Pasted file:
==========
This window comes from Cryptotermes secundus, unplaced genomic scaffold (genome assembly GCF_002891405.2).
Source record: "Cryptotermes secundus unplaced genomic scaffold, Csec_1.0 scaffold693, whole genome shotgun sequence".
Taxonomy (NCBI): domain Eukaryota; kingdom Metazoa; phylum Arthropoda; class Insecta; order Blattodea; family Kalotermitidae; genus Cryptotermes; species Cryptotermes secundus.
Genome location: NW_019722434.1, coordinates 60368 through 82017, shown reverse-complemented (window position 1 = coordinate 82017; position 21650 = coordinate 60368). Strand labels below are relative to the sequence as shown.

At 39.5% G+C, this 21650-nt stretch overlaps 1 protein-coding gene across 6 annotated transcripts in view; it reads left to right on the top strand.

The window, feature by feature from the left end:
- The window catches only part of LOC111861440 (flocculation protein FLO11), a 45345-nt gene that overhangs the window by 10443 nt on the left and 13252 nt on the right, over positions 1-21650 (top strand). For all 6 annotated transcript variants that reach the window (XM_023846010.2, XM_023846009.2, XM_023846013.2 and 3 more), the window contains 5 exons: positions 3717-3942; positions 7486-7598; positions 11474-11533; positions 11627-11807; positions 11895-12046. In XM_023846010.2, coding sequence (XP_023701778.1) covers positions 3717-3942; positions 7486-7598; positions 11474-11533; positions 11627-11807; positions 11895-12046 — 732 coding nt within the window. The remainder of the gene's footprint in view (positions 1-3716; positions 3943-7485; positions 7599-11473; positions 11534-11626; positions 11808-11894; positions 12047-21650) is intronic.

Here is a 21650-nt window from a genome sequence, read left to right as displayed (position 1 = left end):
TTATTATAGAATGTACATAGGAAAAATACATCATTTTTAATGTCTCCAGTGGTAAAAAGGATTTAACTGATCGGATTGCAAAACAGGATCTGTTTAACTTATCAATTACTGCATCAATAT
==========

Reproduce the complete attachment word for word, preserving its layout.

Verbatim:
This window comes from Cryptotermes secundus, unplaced genomic scaffold (genome assembly GCF_002891405.2).
Source record: "Cryptotermes secundus unplaced genomic scaffold, Csec_1.0 scaffold693, whole genome shotgun sequence".
Taxonomy (NCBI): domain Eukaryota; kingdom Metazoa; phylum Arthropoda; class Insecta; order Blattodea; family Kalotermitidae; genus Cryptotermes; species Cryptotermes secundus.
Genome location: NW_019722434.1, coordinates 60368 through 82017, shown reverse-complemented (window position 1 = coordinate 82017; position 21650 = coordinate 60368). Strand labels below are relative to the sequence as shown.

At 39.5% G+C, this 21650-nt stretch overlaps 1 protein-coding gene across 6 annotated transcripts in view; it reads left to right on the top strand.

The window, feature by feature from the left end:
- The window catches only part of LOC111861440 (flocculation protein FLO11), a 45345-nt gene that overhangs the window by 10443 nt on the left and 13252 nt on the right, over positions 1-21650 (top strand). For all 6 annotated transcript variants that reach the window (XM_023846010.2, XM_023846009.2, XM_023846013.2 and 3 more), the window contains 5 exons: positions 3717-3942; positions 7486-7598; positions 11474-11533; positions 11627-11807; positions 11895-12046. In XM_023846010.2, coding sequence (XP_023701778.1) covers positions 3717-3942; positions 7486-7598; positions 11474-11533; positions 11627-11807; positions 11895-12046 — 732 coding nt within the window. The remainder of the gene's footprint in view (positions 1-3716; positions 3943-7485; positions 7599-11473; positions 11534-11626; positions 11808-11894; positions 12047-21650) is intronic.

Here is a 21650-nt window from a genome sequence, read left to right as displayed (position 1 = left end):
TTATTATAGAATGTACATAGGAAAAATACATCATTTTTAATGTCTCCAGTGGTAAAAAGGATTTAACTGATCGGATTGCAAAACAGGATCTGTTTAACTTATCAATTACTGCATCAATAT